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    USF leader plans to step down

    The future is uncertain for Bill Heller, who has led the University of South Florida in St. Petersburg for a decade.

    By ANITA KUMAR, Times Staff Writer
    © St. Petersburg Times
    published June 7, 2002


    ST. PETERSBURG -- The longtime leader of the University of South Florida in St. Petersburg is stepping down. The only question is when.

    Bill Heller, who has led the campus through a decade of tremendous change and growth, will discuss his future this morning with USF president Judy Genshaft and Ann Wilkins Duncan, chairwoman of the St. Petersburg campus' governing board.

    Genshaft said Thursday that one option being considered involves Heller, 66, resigning as vice president and campus executive officer but remaining a professor of special education.

    Campus observers, including some state lawmakers, say Genshaft and the campus' five-member regional board want Heller to resign his administrative post.

    "I had heard he was in an unfortunate position," said Sen. Don Sullivan, R-St. Petersburg. The president and the board "felt he needed to be more outspoken and forceful."

    Genshaft would not comment on that.

    The move comes at a crucial time for the 4,000-student campus that is off to a rocky start in trying to win separate accreditation from the main campus in Tampa. The school will spend the next few years trying to balance accreditation hurdles alongside expansion plans.

    "This is a whole new direction for USF St. Petersburg," said Sen. Jim Sebesta, R-St. Petersburg. "I don't know if Bill Heller is the man to do that or whether he wants to do that. Does he really want to (do that) after 10 hard years?"

    Heller could not be reached for comment but said earlier this week that he didn't know how long he would remain CEO after his wife, Jeanne, retires this year as an elementary school teacher. He first met with Genshaft last week to discuss his future.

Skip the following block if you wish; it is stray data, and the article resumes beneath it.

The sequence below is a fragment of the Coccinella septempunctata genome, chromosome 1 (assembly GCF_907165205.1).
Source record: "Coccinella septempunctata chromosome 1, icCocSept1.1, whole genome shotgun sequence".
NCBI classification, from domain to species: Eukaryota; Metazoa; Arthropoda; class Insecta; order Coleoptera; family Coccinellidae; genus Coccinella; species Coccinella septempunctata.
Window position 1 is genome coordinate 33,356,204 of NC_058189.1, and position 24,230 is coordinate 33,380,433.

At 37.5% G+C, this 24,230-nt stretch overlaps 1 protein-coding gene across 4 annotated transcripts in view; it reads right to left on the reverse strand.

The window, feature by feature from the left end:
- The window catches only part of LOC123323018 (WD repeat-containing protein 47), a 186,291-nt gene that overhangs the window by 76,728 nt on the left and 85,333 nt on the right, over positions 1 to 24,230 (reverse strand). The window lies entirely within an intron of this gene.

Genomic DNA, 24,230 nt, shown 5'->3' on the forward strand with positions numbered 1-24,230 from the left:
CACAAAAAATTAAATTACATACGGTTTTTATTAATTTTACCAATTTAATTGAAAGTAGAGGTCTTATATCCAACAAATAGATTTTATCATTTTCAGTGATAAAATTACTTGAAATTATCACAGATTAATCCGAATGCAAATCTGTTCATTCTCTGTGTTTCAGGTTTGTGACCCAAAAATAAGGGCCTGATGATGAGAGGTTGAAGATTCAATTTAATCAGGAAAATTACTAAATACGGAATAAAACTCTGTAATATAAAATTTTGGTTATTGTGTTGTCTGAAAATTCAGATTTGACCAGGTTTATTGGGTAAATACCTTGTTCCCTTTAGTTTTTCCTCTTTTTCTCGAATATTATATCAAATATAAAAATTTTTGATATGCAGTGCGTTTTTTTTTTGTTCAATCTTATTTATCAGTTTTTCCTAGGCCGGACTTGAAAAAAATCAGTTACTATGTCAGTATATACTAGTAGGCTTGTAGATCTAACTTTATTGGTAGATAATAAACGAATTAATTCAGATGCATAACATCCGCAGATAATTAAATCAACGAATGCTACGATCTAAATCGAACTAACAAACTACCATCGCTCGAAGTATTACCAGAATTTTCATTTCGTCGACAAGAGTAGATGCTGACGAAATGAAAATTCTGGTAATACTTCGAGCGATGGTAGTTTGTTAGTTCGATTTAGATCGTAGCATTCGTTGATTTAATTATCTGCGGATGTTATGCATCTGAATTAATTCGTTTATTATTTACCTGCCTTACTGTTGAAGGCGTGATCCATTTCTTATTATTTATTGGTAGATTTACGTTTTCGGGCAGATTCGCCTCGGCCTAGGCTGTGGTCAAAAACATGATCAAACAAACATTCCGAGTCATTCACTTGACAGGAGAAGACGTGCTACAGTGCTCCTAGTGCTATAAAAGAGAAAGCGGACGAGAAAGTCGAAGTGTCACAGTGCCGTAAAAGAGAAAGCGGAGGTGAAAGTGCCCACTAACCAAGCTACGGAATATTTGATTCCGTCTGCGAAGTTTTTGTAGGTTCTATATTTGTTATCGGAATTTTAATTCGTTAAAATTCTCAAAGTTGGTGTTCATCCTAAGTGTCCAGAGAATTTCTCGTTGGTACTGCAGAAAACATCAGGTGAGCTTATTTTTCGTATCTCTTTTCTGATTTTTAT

Duncan, also a member of the USF Board of Trustees, declined to talk Thursday about Heller's future, but acknowledged that would be a topic of conversation with Genshaft and Heller today.

    Heller serves at the pleasure of the president but new laws creating the St. Petersburg regional board requires Genshaft hire and fire campus CEOs in consultation with board members. Genshaft said she has spoken to board members about Heller's future.

    But member David Welch, a former St. Petersburg City Council member, said Thursday that no one had talked to him. Other members could not be reached.

    Heller, named dean in 1992, has overseen an enrollment boom and a massive expansion into downtown that will soon bring dormitories to the campus. His title recently changed to campus executive officer, though he still is referred to as dean on and off the campus.

    After a failed attempt to completely sever ties with the Tampa campus, the St. Petersburg school is seeking separate accreditation, a milestone in defining its independence and perhaps even a step toward complete independence.

    To gain accreditation with the Southern Association of Colleges and Schools, the campus needs to prove its autonomy from Tampa in finances, curriculum and promotions, among other areas.

    Association officials recently said they are concerned that the campus will not be financially independent and that the head of the campus still will answer to the USF president in Tampa.

    Genshaft said Thursday she did not plan to try to change the governance structure at the St. Petersburg campus any more than it has been changed, and that Heller's departure does not have anything to do with the accreditation process. She and Heller went to Atlanta this spring to discuss the accrediting group's concerns.

    Heller, a fixture in St. Petersburg civic life, sits on various nonprofit boards, meets regularly with Mayor Rick Baker and chaired the task force to save Sunken Gardens.

    He also made it a priority to strengthen the campus' civic involvement, and worked with the city to coordinate economic and educational help for city residents after racial disturbances rocked nearby neighborhoods in 1996.

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